Research Article: Differential expression of miRNAs in acute myeloid leukemia quantified by Nextgen sequencing of whole blood samples

Date Published: March 20, 2019

Publisher: Public Library of Science

Author(s): Aakriti Pandita, Poornima Ramadas, Aarati Poudel, Nibal Saad, Ankit Anand, Alina Basnet, Dongliang Wang, Frank Middleton, Diana M. Gilligan, Francesco Bertolini.

http://doi.org/10.1371/journal.pone.0213078

Abstract

New approaches are needed for understanding and treating acute myeloid leukemia (AML). MicroRNAs (miRs) are important regulators of gene expression in all cells and disruption of their normal expression can lead to changes in phenotype of a cell, in particular the emergence of a leukemic clone. We collected peripheral blood samples from 10 adult patients with newly diagnosed AML, prior to induction chemotherapy, and 9 controls. Two and a half ml of whole blood was collected in Paxgene RNA tubes. MiRNA was purified using RNeasy mini column (Qiagen). We sequenced approximately 1000 miRs from each of 10 AML patients and 9 controls. In subset analysis, patients with NPM1 and FLT3 mutations showed the greatest number of miRNAs (63) with expression levels that differed from control with adjusted p-value of 0.05 or less. Some of these miRs have been described previously in association with leukemia, but many are new. Our approach of global sequencing of miRs as opposed to microarray analysis removes the bias regarding which miRs to assay and has demonstrated discovery of new associations of miRs with AML. Another strength of our approach is that sequencing miRs is specific for the 5p or 3p strand of the gene, greatly narrowing the proposed target genes to study further. Our study provides new information about the molecular changes that lead to evolution of the leukemic clone and offers new possibilities for monitoring relapse and developing new treatment strategies.

Partial Text

One area of research that has grown explosively in the past 15 years is the study of non-coding RNA. MiRNAs are 19–22 nucleotide long non-coding RNAs which regulate the expression of genes by sequence-specific binding to mRNA to either promote or block its translation [1]. This is a powerful level of epigenetic control for gene expression that can influence the phenotype of a cell [2]. Several authors have examined the role of miRNA in the transformation of hematopoietic stem cells into leukemic cells [3–8]. It is now well established that miRNAs play a role in blocking differentiation of leukemic cells and promoting their unchecked cell division [9,10].

This protocol was reviewed and approved by the Upstate Medical University Institutional Review Board. Blood was obtained following written informed consent from patients at University Hospital with newly diagnosed AML, prior to start of induction chemotherapy. Blood was also obtained following written informed consent from healthy volunteers involved in patient care at Upstate. 2.5 ml of whole blood was collected into Paxgene RNA preparation tubes and stored at -80C for batch processing. miRNA was purified using a Qiagen miRNA purification kit. The yield and quality of the RNA samples was assessed using the Agilent Bioanalyzer prior to library construction using the Illumina TruSeq Small RNA Sample Prep protocol (Illumina; San Diego, California). Multiplexed samples of RNA that exceed quality control metrics (RIN > 6.0) were run on an Illumina NextSeq500 instrument at a targeted depth of 10 million reads per sample. After filtering and trimming of index and adapter sequences, whole genome alignment of the miR FASTQ reads was performed using the Homo sapiens/hg21 reference genome in the SHRiMPS aligner included in the miRNAs analysis application available in BaseSpace (Illumina), as well as the sRNA Toolbox application suite.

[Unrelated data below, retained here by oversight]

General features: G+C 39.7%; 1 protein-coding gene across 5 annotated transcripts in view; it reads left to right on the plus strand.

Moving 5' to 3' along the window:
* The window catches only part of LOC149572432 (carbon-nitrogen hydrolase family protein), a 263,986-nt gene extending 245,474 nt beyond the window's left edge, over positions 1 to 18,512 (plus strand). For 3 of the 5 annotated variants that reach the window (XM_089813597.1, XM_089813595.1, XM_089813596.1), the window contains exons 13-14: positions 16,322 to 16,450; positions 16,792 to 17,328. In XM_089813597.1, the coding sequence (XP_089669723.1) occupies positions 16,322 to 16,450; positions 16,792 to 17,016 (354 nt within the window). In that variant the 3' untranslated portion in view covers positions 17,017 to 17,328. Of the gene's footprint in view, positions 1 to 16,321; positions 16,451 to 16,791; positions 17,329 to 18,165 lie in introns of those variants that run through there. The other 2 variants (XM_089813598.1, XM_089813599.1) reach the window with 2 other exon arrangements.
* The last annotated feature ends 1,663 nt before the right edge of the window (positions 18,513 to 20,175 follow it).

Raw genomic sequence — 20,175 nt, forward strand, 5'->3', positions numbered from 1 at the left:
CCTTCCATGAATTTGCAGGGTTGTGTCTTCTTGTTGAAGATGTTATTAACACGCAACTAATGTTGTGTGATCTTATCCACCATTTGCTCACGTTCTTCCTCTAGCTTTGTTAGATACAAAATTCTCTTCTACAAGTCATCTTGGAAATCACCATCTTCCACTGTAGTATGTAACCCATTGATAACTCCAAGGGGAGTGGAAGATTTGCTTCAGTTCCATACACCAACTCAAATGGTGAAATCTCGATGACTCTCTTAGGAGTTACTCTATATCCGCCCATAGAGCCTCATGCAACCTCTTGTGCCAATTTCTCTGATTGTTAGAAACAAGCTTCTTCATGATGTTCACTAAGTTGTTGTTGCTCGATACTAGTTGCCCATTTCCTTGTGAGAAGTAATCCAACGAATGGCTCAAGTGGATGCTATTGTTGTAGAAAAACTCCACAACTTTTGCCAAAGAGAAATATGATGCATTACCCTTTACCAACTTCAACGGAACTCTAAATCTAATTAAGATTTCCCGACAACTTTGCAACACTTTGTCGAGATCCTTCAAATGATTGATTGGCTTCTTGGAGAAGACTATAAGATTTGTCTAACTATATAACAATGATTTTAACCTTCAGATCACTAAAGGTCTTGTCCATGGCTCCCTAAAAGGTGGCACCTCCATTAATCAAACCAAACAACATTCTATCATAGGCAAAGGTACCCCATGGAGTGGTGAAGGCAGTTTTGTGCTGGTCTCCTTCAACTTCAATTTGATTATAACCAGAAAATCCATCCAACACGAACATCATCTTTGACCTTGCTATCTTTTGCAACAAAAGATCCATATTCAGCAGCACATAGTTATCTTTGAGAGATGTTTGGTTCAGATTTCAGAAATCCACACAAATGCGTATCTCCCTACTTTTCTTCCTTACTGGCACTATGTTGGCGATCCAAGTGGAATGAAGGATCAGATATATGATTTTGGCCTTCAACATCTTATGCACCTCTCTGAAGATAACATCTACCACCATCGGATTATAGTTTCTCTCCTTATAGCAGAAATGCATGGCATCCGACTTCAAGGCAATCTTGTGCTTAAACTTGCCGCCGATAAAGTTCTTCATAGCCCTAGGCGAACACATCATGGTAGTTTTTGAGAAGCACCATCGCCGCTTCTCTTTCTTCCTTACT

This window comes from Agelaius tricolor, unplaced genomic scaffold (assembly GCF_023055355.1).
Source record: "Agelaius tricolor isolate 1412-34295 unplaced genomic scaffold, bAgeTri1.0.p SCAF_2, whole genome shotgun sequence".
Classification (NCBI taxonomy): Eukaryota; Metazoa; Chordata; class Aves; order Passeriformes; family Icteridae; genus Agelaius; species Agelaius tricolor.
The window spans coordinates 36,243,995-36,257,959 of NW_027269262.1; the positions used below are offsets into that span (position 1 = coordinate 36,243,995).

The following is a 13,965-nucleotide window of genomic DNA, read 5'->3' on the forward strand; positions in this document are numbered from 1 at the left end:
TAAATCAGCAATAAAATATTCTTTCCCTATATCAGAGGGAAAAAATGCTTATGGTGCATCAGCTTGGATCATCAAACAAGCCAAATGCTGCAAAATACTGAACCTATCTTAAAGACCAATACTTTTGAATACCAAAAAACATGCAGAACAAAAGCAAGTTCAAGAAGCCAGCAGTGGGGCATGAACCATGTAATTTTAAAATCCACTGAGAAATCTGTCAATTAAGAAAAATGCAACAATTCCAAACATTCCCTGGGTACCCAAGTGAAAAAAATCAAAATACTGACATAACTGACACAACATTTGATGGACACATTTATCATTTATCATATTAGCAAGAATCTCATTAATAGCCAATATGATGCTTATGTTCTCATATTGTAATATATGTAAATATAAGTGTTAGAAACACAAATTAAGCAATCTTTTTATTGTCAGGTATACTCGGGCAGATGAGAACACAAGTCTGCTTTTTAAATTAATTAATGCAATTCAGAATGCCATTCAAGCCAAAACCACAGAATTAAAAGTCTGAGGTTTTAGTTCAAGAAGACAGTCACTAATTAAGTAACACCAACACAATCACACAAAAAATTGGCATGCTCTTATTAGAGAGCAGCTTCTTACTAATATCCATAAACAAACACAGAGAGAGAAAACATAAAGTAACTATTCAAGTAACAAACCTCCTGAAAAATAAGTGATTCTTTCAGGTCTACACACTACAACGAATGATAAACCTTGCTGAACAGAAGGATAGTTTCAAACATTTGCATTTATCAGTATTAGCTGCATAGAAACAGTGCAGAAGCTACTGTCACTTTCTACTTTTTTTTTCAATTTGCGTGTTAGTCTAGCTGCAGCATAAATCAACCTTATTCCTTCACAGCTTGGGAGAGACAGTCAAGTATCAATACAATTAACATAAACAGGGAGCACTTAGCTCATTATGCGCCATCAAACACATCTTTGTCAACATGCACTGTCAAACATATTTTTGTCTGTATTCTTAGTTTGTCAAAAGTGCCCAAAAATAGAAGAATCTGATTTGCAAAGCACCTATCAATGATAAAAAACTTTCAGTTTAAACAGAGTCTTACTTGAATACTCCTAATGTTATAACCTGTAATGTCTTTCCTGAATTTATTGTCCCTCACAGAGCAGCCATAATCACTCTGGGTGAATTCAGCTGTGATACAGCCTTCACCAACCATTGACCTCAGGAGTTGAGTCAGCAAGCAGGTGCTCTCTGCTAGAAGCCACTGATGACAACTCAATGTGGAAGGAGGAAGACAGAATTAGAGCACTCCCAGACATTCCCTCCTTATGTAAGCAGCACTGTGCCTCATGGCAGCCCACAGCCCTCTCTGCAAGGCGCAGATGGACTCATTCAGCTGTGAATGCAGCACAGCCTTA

We sequenced all miRNAs in peripheral whole blood from ten patients with newly diagnosed AML and nine normal controls. Table 1 shows the characteristics of the ten patients who entered the study. There were five males and five females, ages ranged from 42 to 87. Initial white blood cell (WBC) count ranged from 1.1 x 103/ul to 88 x 103/ul, with blast percentage of 3.8 to 73. Phenotype was determined by standard hematopathology staining for surface markers. For all ten patients, we recorded presence (pos) or absence (neg) of NPM1 or FLT3 mutations and cytogenetic analysis.

Rather than analyze by microarray which would identify only 300–400 miRNAs, we chose to sequence all miRNAs that were obtained in whole blood samples from patients with newly diagnosed AML and controls. We quantified expression of 996 miRNAs from each patient and control and performed statistical analyses to determine which miRNAs were increased or decreased in AML patients versus normal controls. Subset analysis revealed the most differences in patients with double positive AML (NPM1+/FLT3+ mutations). NPM1 mutations are the most common genetic abnormalities in AML (50–60% of cytogenetically normal AML and 30% of all AML) [15]. Up to one-third of NPM1+ patients also have a mutation in FLT3, which counteracts the favorable prognosis of the NPM1 mutation [16]. The NPM1 gene encodes a 32-kDA protein that is involved in numerous cellular processes. It can function as an oncogene and a tumor suppressor gene depending on expression levels, interacting proteins, and cellular compartmentalization. Dozens of mutations have been described in NPM1 and how they contribute to leukemogenesis is not known. Finding 63 distinct miRNAs either upregulated or downregulated in NPM1+ /FLT3+ AML suggests that there may be multiple molecular pathways disrupted that contribute to the leukemic phenotype.

 

Source:

http://doi.org/10.1371/journal.pone.0213078

 

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